Would Your PMO Pass a Project Management Audit?
With the future growth of many companies depending on the successful strategic investments in core projects, effective project management governance is becoming a key shareholder focus.
As witnessed many times in the news, project failures can have a major significant negative impact on a company’s bottom line and share price.
As a result, project management offices (PMOs) are increasingly being subjected to Project Management Audits, usually by external auditors on behalf of a company to ensure effective governance and compliance is in place.
The Purpose of a Project Management Audit
The purpose of a Project Management Audit is to determine the likelihood of risk to the overall quality and timelines within the current project portfolio.
Project Management Audits are an independent objective review and examination of project management records and activities to assess the adequacy of governance controls, and to ensure compliance with industry and company regulations and policies.
The Role of the Project Management Office
A major benefit for companies now is that their project management office can play a centralized role in managing the governance of projects and ensuring that projects meet company audit requirements.
As always, a key theme to project management is there are ‘no surprises.”
A PMO can drive the importance of risk management so risks can be assessed and contingency plans can be developed to avoid project failures.
It is always a fine balance for a PMO to have adequate governance to meet audit requirements and not overburden project managers with too much bureaucracy and control.
The Role of a Project Management Information Reporting Tool
In my experience, an easy way for a PMO to strike a good balance between having satisfactory project visibility and transparency is for a company to adopt a project management information reporting tool that aligns project management best practices such as issue and risk management with milestone reporting, and stage-gate governance. BrightWork, a project portfolio management solution for SharePoint, is one such tool.
Project Management Audits
Some companies audit requirements may be more stringent depending on their industry sector but all projects should meet some, if not all, of the following audit questions.
- What is the level of visibility and transparency of the issues, dependencies and status of programmes and projects within the organization?
- Is there a documented, best practice project management framework in place?
- Is the project management framework translated into basic PM deliverables?
- Is there a documented governance structure in place?
- Is all project documentation centralized in one place?
- Are all project management meeting minutes and decisions recorded and stored centrally?
- Is there a Project Management Information tool facilitating project transparency, monitoring, and reporting?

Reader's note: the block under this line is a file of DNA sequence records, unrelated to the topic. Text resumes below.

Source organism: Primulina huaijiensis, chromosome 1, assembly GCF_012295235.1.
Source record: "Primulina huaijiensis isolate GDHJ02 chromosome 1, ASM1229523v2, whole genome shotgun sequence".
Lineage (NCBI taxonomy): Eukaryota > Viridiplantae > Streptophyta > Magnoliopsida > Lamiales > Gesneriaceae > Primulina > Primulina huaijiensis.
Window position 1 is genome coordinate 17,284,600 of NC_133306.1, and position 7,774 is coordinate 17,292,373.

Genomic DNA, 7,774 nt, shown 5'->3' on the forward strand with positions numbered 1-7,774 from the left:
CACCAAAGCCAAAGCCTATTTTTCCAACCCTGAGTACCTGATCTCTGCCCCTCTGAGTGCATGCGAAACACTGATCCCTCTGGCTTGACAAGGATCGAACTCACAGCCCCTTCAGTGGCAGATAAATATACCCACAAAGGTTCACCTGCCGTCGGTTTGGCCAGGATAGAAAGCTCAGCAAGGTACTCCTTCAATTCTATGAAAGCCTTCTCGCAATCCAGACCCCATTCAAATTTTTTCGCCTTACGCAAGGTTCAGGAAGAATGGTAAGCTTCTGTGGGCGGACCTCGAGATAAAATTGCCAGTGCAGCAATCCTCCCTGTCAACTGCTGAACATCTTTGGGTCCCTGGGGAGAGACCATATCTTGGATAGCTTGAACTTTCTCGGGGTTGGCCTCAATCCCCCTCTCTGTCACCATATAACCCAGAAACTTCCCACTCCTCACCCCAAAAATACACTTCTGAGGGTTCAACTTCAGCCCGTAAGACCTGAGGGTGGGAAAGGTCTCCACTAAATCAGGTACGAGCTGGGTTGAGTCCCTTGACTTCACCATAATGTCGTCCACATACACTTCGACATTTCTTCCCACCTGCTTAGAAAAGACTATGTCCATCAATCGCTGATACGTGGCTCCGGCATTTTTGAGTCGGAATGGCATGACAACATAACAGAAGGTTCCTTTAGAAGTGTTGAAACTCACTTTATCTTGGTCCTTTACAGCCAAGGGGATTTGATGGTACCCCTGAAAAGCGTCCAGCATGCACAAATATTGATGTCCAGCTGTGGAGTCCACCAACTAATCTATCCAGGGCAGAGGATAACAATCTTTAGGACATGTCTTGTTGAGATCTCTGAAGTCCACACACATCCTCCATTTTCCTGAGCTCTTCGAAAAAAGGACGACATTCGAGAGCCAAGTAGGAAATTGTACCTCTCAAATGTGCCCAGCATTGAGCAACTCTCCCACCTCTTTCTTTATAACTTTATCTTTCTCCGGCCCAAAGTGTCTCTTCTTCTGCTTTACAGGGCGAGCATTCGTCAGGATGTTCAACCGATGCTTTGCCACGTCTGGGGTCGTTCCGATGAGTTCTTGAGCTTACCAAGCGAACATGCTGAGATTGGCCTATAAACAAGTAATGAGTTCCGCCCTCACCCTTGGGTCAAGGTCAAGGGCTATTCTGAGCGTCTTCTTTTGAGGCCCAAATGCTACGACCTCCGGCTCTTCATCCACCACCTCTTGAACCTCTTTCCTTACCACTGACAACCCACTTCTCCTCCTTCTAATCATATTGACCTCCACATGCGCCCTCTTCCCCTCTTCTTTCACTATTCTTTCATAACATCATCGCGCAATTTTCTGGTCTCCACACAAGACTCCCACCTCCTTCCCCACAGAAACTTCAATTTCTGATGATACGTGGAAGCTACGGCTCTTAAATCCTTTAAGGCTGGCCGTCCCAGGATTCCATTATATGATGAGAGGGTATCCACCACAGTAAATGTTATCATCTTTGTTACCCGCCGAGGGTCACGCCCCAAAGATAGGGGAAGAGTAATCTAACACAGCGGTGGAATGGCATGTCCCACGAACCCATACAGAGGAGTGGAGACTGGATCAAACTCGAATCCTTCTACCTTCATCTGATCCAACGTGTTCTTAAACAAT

- Are projects checked throughout the delivery cycle for the following:
- Valid business case
- Project Mandate
- Project Approach
- Project plan
- Realistic Schedule
- Change Control
- Weekly project status reports
- Is there a Resource Management process in place to ensure adequate, skilled PM resources are available for the delivery of the project portfolio?
- Is there a Portfolio Management process in place to ensure project prioritization and that projects are aligned with business objectives and priorities?
- Is there a development programme in place for PMs to upgrade their skills and knowledge as part of improving project delivery productivity?
- Where there is a mix of waterfall and agile development projects, has the agile project environment sufficient governance and best practices in place?
- Is there a formal process for documenting lessons learned?
- Is there a formal benefits plans and realization process in place to make sure the expected benefits from projects are realized as planned?
- Has the PMO a set of effective performance KPIs to ensure maximum project management quality and delivery of programmes and projects?
The benefits of an Agile development environment should not be at the cost of standard project management best practices or governance processes and in turn should be able to meet compliance with a company’s regulations and policies.
The Project Management Audit Process
- Obtain the Project Management Organisation Structure.
- Identify which key players should be interviewed and conduct the interviews.
- Obtain all relevant project management documentation and review for compliance.
- Review all project management governance processes for robustness.
- Produce a report of findings to senior management.
The findings of a Project Management Audit can recommend changes in controls, policies, and procedures. They can be also used to develop success criteria for future projects within a company and identify what it needs to be done so mistakes are not repeated in future projects.